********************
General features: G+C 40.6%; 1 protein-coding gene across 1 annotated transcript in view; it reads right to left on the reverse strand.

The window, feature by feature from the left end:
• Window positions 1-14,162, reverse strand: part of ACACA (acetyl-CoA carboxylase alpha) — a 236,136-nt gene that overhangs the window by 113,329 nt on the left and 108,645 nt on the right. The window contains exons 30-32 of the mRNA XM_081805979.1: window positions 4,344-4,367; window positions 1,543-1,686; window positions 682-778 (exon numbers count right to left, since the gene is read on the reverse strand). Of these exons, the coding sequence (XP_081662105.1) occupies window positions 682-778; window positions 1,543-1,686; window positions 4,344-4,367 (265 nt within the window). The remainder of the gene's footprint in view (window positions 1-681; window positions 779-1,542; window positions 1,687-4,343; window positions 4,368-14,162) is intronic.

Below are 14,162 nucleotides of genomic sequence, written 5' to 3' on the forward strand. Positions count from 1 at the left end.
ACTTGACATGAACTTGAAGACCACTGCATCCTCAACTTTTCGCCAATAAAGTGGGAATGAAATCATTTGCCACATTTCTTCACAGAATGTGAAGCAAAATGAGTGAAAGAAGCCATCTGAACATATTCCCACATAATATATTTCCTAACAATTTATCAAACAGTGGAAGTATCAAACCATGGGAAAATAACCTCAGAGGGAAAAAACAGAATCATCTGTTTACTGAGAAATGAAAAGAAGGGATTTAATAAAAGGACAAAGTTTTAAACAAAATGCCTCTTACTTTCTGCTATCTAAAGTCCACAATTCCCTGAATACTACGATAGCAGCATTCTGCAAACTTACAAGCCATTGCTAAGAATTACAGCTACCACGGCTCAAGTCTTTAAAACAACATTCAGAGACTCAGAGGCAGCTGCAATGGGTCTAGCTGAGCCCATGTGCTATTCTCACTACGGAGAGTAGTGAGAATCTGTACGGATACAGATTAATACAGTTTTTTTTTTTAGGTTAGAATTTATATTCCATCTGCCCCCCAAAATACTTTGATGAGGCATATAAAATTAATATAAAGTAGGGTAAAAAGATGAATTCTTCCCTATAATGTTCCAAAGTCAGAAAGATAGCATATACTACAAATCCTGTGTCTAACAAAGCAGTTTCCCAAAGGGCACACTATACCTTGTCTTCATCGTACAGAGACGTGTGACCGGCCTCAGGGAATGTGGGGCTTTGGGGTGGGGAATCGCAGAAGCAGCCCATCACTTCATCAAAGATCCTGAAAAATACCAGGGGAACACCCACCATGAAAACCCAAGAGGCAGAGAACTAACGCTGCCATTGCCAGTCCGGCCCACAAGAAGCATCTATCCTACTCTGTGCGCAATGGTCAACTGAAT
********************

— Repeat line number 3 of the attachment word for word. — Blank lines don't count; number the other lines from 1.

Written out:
• Window positions 1-14,162, reverse strand: part of ACACA (acetyl-CoA carboxylase alpha) — a 236,136-nt gene that overhangs the window by 113,329 nt on the left and 108,645 nt on the right. The window contains exons 30-32 of the mRNA XM_081805979.1: window positions 4,344-4,367; window positions 1,543-1,686; window positions 682-778 (exon numbers count right to left, since the gene is read on the reverse strand). Of these exons, the coding sequence (XP_081662105.1) occupies window positions 682-778; window positions 1,543-1,686; window positions 4,344-4,367 (265 nt within the window). The remainder of the gene's footprint in view (window positions 1-681; window positions 779-1,542; window positions 1,687-4,343; window positions 4,368-14,162) is intronic.